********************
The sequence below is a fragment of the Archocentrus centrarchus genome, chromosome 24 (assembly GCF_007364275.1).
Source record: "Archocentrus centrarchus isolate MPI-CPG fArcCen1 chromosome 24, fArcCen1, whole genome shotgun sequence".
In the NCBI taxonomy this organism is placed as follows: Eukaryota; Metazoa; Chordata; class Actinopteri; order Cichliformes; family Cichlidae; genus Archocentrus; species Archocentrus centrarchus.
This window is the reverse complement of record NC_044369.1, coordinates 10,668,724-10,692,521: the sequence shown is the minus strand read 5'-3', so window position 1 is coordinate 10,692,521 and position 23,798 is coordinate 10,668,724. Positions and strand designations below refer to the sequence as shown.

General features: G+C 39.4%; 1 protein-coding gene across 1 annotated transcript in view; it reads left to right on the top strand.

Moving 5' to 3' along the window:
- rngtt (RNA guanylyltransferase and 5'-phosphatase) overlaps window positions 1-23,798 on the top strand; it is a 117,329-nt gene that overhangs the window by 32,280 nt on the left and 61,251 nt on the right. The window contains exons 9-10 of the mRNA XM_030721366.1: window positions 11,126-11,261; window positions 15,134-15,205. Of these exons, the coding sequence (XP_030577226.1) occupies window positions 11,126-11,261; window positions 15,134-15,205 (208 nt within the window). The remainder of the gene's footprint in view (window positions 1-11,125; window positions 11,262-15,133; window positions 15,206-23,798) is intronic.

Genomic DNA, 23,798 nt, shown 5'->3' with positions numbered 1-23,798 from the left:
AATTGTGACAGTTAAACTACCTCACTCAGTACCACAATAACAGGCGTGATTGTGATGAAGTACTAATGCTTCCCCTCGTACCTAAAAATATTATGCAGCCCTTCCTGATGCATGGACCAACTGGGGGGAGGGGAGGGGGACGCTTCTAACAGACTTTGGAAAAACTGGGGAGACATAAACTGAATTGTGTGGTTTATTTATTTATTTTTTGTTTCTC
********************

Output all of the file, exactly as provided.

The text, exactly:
The sequence below is a fragment of the Archocentrus centrarchus genome, chromosome 24 (assembly GCF_007364275.1).
Source record: "Archocentrus centrarchus isolate MPI-CPG fArcCen1 chromosome 24, fArcCen1, whole genome shotgun sequence".
In the NCBI taxonomy this organism is placed as follows: Eukaryota; Metazoa; Chordata; class Actinopteri; order Cichliformes; family Cichlidae; genus Archocentrus; species Archocentrus centrarchus.
This window is the reverse complement of record NC_044369.1, coordinates 10,668,724-10,692,521: the sequence shown is the minus strand read 5'-3', so window position 1 is coordinate 10,692,521 and position 23,798 is coordinate 10,668,724. Positions and strand designations below refer to the sequence as shown.

General features: G+C 39.4%; 1 protein-coding gene across 1 annotated transcript in view; it reads left to right on the top strand.

Moving 5' to 3' along the window:
- rngtt (RNA guanylyltransferase and 5'-phosphatase) overlaps window positions 1-23,798 on the top strand; it is a 117,329-nt gene that overhangs the window by 32,280 nt on the left and 61,251 nt on the right. The window contains exons 9-10 of the mRNA XM_030721366.1: window positions 11,126-11,261; window positions 15,134-15,205. Of these exons, the coding sequence (XP_030577226.1) occupies window positions 11,126-11,261; window positions 15,134-15,205 (208 nt within the window). The remainder of the gene's footprint in view (window positions 1-11,125; window positions 11,262-15,133; window positions 15,206-23,798) is intronic.

Genomic DNA, 23,798 nt, shown 5'->3' with positions numbered 1-23,798 from the left:
AATTGTGACAGTTAAACTACCTCACTCAGTACCACAATAACAGGCGTGATTGTGATGAAGTACTAATGCTTCCCCTCGTACCTAAAAATATTATGCAGCCCTTCCTGATGCATGGACCAACTGGGGGGAGGGGAGGGGGACGCTTCTAACAGACTTTGGAAAAACTGGGGAGACATAAACTGAATTGTGTGGTTTATTTATTTATTTTTTGTTTCTC